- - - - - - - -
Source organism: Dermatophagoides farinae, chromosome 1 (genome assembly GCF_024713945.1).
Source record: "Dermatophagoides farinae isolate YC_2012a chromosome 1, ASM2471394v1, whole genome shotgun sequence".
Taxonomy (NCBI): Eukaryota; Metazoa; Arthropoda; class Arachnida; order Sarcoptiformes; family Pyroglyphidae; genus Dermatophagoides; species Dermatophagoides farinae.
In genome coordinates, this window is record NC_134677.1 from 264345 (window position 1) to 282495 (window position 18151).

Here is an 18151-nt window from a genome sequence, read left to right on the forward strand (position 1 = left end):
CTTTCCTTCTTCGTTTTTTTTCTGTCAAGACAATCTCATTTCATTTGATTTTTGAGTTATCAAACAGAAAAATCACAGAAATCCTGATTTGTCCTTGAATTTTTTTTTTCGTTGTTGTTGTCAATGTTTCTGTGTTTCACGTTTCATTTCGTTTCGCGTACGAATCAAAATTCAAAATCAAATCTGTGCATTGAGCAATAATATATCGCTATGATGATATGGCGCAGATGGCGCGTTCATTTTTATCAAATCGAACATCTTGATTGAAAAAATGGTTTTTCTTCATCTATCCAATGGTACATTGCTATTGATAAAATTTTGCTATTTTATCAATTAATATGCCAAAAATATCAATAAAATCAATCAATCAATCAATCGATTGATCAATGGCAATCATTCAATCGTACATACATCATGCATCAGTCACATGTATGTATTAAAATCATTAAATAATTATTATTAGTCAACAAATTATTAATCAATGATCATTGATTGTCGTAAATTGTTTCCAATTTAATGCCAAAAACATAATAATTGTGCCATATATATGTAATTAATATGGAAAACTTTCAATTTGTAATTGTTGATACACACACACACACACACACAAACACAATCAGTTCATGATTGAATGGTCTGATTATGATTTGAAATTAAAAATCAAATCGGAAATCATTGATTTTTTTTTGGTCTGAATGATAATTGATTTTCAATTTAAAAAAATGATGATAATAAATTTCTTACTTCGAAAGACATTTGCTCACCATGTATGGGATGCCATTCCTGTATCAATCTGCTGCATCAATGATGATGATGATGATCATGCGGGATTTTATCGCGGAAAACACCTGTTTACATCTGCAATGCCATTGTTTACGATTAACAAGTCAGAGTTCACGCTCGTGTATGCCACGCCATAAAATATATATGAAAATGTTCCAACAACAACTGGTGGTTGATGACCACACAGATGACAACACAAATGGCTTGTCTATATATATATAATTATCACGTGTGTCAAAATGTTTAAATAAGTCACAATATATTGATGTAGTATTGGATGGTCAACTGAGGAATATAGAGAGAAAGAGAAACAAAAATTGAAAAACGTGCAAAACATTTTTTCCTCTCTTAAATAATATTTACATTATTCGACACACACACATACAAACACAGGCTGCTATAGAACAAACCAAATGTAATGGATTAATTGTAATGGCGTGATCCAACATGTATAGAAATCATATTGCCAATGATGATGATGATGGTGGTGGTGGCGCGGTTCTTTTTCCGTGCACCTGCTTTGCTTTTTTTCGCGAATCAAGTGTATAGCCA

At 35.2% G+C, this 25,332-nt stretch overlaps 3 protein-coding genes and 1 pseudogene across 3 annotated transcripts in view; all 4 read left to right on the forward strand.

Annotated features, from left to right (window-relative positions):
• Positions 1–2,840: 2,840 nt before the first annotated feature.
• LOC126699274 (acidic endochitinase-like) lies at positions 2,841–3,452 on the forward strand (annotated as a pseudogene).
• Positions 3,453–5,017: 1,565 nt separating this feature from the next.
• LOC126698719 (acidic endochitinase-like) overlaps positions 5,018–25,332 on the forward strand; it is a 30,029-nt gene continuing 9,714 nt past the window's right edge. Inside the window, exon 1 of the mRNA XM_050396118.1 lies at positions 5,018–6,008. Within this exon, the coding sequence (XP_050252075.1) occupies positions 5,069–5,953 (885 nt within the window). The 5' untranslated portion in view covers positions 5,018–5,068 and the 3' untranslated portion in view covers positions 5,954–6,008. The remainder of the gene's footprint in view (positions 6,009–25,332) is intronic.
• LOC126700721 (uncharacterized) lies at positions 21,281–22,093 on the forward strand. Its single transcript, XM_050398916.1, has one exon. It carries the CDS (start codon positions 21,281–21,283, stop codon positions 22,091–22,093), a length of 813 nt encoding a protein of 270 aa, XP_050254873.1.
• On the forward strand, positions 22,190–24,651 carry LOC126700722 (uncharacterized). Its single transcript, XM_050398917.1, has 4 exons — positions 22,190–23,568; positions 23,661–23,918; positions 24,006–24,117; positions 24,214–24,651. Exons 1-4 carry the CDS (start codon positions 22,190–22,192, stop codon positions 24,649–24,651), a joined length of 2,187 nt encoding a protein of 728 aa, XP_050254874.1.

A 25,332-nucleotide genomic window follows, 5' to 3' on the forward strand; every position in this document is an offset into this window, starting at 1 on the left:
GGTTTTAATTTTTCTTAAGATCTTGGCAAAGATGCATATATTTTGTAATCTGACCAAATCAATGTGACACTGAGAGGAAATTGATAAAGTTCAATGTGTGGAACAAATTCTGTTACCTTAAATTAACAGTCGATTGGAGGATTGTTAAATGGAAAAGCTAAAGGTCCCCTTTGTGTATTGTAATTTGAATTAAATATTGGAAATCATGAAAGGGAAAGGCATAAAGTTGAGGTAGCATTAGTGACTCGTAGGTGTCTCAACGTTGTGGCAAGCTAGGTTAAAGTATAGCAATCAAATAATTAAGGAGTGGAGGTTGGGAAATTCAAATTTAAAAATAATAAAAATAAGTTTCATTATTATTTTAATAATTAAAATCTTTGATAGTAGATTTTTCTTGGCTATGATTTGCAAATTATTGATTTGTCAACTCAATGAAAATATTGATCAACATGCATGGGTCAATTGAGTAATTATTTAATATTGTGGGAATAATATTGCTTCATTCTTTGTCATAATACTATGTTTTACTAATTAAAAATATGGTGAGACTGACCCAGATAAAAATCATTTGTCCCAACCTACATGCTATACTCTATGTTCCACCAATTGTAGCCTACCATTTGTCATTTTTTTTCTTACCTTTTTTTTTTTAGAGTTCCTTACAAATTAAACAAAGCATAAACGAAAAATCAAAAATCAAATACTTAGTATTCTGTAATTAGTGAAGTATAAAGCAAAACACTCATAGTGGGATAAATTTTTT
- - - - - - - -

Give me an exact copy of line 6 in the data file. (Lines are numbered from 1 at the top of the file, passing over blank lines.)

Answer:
CTTTCCTTCTTCGTTTTTTTTCTGTCAAGACAATCTCATTTCATTTGATTTTTGAGTTATCAAACAGAAAAATCACAGAAATCCTGATTTGTCCTTGAATTTTTTTTTTCGTTGTTGTTGTCAATGTTTCTGTGTTTCACGTTTCATTTCGTTTCGCGTACGAATCAAAATTCAAAATCAAATCTGTGCATTGAGCAATAATATATCGCTATGATGATATGGCGCAGATGGCGCGTTCATTTTTATCAAATCGAACATCTTGATTGAAAAAATGGTTTTTCTTCATCTATCCAATGGTACATTGCTATTGATAAAATTTTGCTATTTTATCAATTAATATGCCAAAAATATCAATAAAATCAATCAATCAATCAATCGATTGATCAATGGCAATCATTCAATCGTACATACATCATGCATCAGTCACATGTATGTATTAAAATCATTAAATAATTATTATTAGTCAACAAATTATTAATCAATGATCATTGATTGTCGTAAATTGTTTCCAATTTAATGCCAAAAACATAATAATTGTGCCATATATATGTAATTAATATGGAAAACTTTCAATTTGTAATTGTTGATACACACACACACACACACACAAACACAATCAGTTCATGATTGAATGGTCTGATTATGATTTGAAATTAAAAATCAAATCGGAAATCATTGATTTTTTTTTGGTCTGAATGATAATTGATTTTCAATTTAAAAAAATGATGATAATAAATTTCTTACTTCGAAAGACATTTGCTCACCATGTATGGGATGCCATTCCTGTATCAATCTGCTGCATCAATGATGATGATGATGATCATGCGGGATTTTATCGCGGAAAACACCTGTTTACATCTGCAATGCCATTGTTTACGATTAACAAGTCAGAGTTCACGCTCGTGTATGCCACGCCATAAAATATATATGAAAATGTTCCAACAACAACTGGTGGTTGATGACCACACAGATGACAACACAAATGGCTTGTCTATATATATATAATTATCACGTGTGTCAAAATGTTTAAATAAGTCACAATATATTGATGTAGTATTGGATGGTCAACTGAGGAATATAGAGAGAAAGAGAAACAAAAATTGAAAAACGTGCAAAACATTTTTTCCTCTCTTAAATAATATTTACATTATTCGACACACACACATACAAACACAGGCTGCTATAGAACAAACCAAATGTAATGGATTAATTGTAATGGCGTGATCCAACATGTATAGAAATCATATTGCCAATGATGATGATGATGGTGGTGGTGGCGCGGTTCTTTTTCCGTGCACCTGCTTTGCTTTTTTTCGCGAATCAAGTGTATAGCCA